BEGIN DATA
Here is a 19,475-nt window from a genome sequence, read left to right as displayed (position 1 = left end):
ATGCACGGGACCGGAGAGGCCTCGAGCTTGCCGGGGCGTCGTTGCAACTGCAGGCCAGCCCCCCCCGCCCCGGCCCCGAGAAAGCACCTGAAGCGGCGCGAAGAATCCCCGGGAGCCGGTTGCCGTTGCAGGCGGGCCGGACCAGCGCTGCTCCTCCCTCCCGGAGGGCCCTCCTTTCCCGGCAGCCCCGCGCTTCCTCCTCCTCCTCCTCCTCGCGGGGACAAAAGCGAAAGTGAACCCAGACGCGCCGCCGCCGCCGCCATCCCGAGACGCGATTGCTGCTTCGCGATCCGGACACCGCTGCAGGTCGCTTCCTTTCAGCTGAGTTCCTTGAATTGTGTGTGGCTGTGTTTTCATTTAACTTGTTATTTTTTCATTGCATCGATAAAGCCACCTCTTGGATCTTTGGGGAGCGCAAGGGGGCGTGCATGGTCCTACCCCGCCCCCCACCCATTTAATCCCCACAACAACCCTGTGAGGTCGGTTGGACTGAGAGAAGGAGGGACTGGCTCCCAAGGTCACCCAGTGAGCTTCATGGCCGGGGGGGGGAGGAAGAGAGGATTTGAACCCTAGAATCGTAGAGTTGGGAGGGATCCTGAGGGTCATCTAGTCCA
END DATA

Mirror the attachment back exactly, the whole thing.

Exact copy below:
Here is a 19,475-nt window from a genome sequence, read left to right as displayed (position 1 = left end):
ATGCACGGGACCGGAGAGGCCTCGAGCTTGCCGGGGCGTCGTTGCAACTGCAGGCCAGCCCCCCCCGCCCCGGCCCCGAGAAAGCACCTGAAGCGGCGCGAAGAATCCCCGGGAGCCGGTTGCCGTTGCAGGCGGGCCGGACCAGCGCTGCTCCTCCCTCCCGGAGGGCCCTCCTTTCCCGGCAGCCCCGCGCTTCCTCCTCCTCCTCCTCCTCGCGGGGACAAAAGCGAAAGTGAACCCAGACGCGCCGCCGCCGCCGCCATCCCGAGACGCGATTGCTGCTTCGCGATCCGGACACCGCTGCAGGTCGCTTCCTTTCAGCTGAGTTCCTTGAATTGTGTGTGGCTGTGTTTTCATTTAACTTGTTATTTTTTCATTGCATCGATAAAGCCACCTCTTGGATCTTTGGGGAGCGCAAGGGGGCGTGCATGGTCCTACCCCGCCCCCCACCCATTTAATCCCCACAACAACCCTGTGAGGTCGGTTGGACTGAGAGAAGGAGGGACTGGCTCCCAAGGTCACCCAGTGAGCTTCATGGCCGGGGGGGGGAGGAAGAGAGGATTTGAACCCTAGAATCGTAGAGTTGGGAGGGATCCTGAGGGTCATCTAGTCCA